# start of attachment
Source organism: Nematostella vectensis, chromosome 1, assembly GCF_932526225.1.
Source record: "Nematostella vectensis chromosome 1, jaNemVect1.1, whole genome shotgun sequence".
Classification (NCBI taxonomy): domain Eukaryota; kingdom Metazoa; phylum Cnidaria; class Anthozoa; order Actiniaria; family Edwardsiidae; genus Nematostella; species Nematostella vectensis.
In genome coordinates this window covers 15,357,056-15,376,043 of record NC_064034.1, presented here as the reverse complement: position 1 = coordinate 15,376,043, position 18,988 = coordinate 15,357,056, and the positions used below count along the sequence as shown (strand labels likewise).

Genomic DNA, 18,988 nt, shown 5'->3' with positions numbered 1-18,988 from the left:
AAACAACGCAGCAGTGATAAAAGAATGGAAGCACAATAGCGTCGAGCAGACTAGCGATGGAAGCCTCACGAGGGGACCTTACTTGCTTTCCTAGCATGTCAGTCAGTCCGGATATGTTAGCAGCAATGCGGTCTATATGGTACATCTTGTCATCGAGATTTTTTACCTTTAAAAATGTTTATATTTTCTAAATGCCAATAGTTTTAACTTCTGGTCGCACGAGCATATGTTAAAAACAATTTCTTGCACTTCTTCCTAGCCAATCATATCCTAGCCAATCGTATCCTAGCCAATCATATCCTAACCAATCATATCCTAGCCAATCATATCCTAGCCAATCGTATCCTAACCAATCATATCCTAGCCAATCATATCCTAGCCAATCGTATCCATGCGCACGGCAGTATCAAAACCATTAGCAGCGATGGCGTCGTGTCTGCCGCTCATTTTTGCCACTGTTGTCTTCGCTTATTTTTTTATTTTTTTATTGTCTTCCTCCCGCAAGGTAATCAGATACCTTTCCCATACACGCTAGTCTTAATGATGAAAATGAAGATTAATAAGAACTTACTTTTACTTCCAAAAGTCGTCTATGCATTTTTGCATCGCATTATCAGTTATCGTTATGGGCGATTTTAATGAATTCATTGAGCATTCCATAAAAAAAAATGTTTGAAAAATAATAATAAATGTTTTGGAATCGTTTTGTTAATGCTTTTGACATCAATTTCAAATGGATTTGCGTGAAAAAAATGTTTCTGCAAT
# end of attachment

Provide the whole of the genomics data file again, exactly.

Source organism: Nematostella vectensis, chromosome 1, assembly GCF_932526225.1.
Source record: "Nematostella vectensis chromosome 1, jaNemVect1.1, whole genome shotgun sequence".
Classification (NCBI taxonomy): domain Eukaryota; kingdom Metazoa; phylum Cnidaria; class Anthozoa; order Actiniaria; family Edwardsiidae; genus Nematostella; species Nematostella vectensis.
In genome coordinates this window covers 15,357,056-15,376,043 of record NC_064034.1, presented here as the reverse complement: position 1 = coordinate 15,376,043, position 18,988 = coordinate 15,357,056, and the positions used below count along the sequence as shown (strand labels likewise).

Genomic DNA, 18,988 nt, shown 5'->3' with positions numbered 1-18,988 from the left:
AAACAACGCAGCAGTGATAAAAGAATGGAAGCACAATAGCGTCGAGCAGACTAGCGATGGAAGCCTCACGAGGGGACCTTACTTGCTTTCCTAGCATGTCAGTCAGTCCGGATATGTTAGCAGCAATGCGGTCTATATGGTACATCTTGTCATCGAGATTTTTTACCTTTAAAAATGTTTATATTTTCTAAATGCCAATAGTTTTAACTTCTGGTCGCACGAGCATATGTTAAAAACAATTTCTTGCACTTCTTCCTAGCCAATCATATCCTAGCCAATCGTATCCTAGCCAATCATATCCTAACCAATCATATCCTAGCCAATCATATCCTAGCCAATCGTATCCTAACCAATCATATCCTAGCCAATCATATCCTAGCCAATCGTATCCATGCGCACGGCAGTATCAAAACCATTAGCAGCGATGGCGTCGTGTCTGCCGCTCATTTTTGCCACTGTTGTCTTCGCTTATTTTTTTATTTTTTTATTGTCTTCCTCCCGCAAGGTAATCAGATACCTTTCCCATACACGCTAGTCTTAATGATGAAAATGAAGATTAATAAGAACTTACTTTTACTTCCAAAAGTCGTCTATGCATTTTTGCATCGCATTATCAGTTATCGTTATGGGCGATTTTAATGAATTCATTGAGCATTCCATAAAAAAAAATGTTTGAAAAATAATAATAAATGTTTTGGAATCGTTTTGTTAATGCTTTTGACATCAATTTCAAATGGATTTGCGTGAAAAAAATGTTTCTGCAAT